I see not only no functional difference between atheists and agnostics, I also see little to no difference in practice. There’s really not much that I have seen as being unique to atheists as compared to agnostics or vice-versa, except perhaps that more atheists are “open” (see also: aggressive) with their views, but I know plenty of agnostics who are clearly not hiding their stance. Still, I have never even heard of a “militant agnostic,” and maybe that’s why it appeals to those who want to avoid confrontation.

I sometimes wonder why I don’t see more people self-identifying as “non-theist.” It’s as safe as “agnostic,” though not as ambiguous, and it’s as clear as “atheist,” but it doesn’t have all the cultural baggage.

Then again… of course I like it… “non-theist” isn’t too far off from “Anything But Theist.”


  1. I don't think it's accurate (or even appropriate) to claim that agnostics really are atheists deep down, but they just refuse to admit it. But then it is also possible that we aren't speaking the same language, despite appearances. When I use the word "atheist" I mean someone who believes God does not exist, whereas "agnostic" means someone lacks belief in God's existence and non-existence. See my post here for details.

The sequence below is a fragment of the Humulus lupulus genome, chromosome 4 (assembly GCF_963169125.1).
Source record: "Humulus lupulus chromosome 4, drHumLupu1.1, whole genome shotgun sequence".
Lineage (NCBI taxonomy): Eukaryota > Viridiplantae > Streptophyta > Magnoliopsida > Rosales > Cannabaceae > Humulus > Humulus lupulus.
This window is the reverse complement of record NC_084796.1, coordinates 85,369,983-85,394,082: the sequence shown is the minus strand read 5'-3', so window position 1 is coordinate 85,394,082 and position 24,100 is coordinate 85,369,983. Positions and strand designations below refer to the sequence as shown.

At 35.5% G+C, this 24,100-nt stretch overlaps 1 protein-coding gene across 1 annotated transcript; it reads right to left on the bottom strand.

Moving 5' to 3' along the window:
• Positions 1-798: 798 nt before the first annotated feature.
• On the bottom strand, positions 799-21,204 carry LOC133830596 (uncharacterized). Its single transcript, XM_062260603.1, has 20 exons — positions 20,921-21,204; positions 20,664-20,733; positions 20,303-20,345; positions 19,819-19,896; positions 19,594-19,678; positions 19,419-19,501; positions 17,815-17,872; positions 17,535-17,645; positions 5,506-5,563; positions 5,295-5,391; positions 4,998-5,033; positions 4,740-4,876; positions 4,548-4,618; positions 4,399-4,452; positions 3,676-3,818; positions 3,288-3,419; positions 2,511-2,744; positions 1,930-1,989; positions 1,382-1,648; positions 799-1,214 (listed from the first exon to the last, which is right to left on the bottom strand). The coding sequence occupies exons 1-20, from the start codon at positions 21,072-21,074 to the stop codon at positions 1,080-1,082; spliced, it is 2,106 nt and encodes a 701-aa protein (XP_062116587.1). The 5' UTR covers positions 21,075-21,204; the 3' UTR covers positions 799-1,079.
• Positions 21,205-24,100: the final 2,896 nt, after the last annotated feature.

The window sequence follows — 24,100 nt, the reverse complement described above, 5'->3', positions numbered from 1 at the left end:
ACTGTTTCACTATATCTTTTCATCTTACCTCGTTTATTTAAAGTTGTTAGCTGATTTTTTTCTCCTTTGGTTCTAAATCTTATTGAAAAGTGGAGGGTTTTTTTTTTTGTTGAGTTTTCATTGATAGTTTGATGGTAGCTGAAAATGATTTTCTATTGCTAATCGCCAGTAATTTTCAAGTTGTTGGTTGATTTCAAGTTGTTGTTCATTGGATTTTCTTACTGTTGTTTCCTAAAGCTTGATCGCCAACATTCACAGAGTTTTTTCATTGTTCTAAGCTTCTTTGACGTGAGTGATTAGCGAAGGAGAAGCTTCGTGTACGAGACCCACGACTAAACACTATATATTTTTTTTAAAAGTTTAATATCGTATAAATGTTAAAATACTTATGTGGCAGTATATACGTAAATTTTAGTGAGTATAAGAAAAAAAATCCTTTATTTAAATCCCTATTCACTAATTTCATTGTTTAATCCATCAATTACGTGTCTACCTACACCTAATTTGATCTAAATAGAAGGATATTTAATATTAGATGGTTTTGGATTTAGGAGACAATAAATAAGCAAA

1. Blah, blah, blah semantics. I never met an atheist anyway who claimed there's proof there cannot be gods. The "distinction" is an amateurish and infantile topic among neophyte atheists with little or no real experience in the community.

      At least, that's my opinion.

    2. Semantics matter sometimes though.

      For the most part, I think people use the word "agnostic" simply to shy away from the negative connotations surrounding the word "atheist." Very few people live their lives without some sort of assumption about god's existence either way. As you point out, most atheists are actually agnostic atheists and most theists are agnostic theists. So agnosticism is more of a general philosophical statement pertaining to knowledge while atheism is a statement about belief. So saying you're "agnostic" is not really enough to give someone an adequate understanding of what you believe (or don't believe).

      I just use "atheist"" because I think words have power and it's important to reclaim labels like "atheist" and "feminist." Plus it pisses off some mormons. :)

  2. Random question: What is the name of the dog you use as your profile pic, and why do you use the dog over your face or something else?

    1. The dog's name is "Barkley," and I use his face because my wife wants us to remain anonymous.

  3. What about anti-theist iconoclasts?

    1. They're as rare as right-wing atheists, aren't they?

      I don't think they need me mentioning them; they aren't cowering quietly in a corner somewhere like agnostics sometimes do.

    2. Is there an atheist version of Westboro Baptists?

      "Thank Nietzsche for Dead Gods"

    3. Free Thought Blogs is coming close to that. I kid... sort of.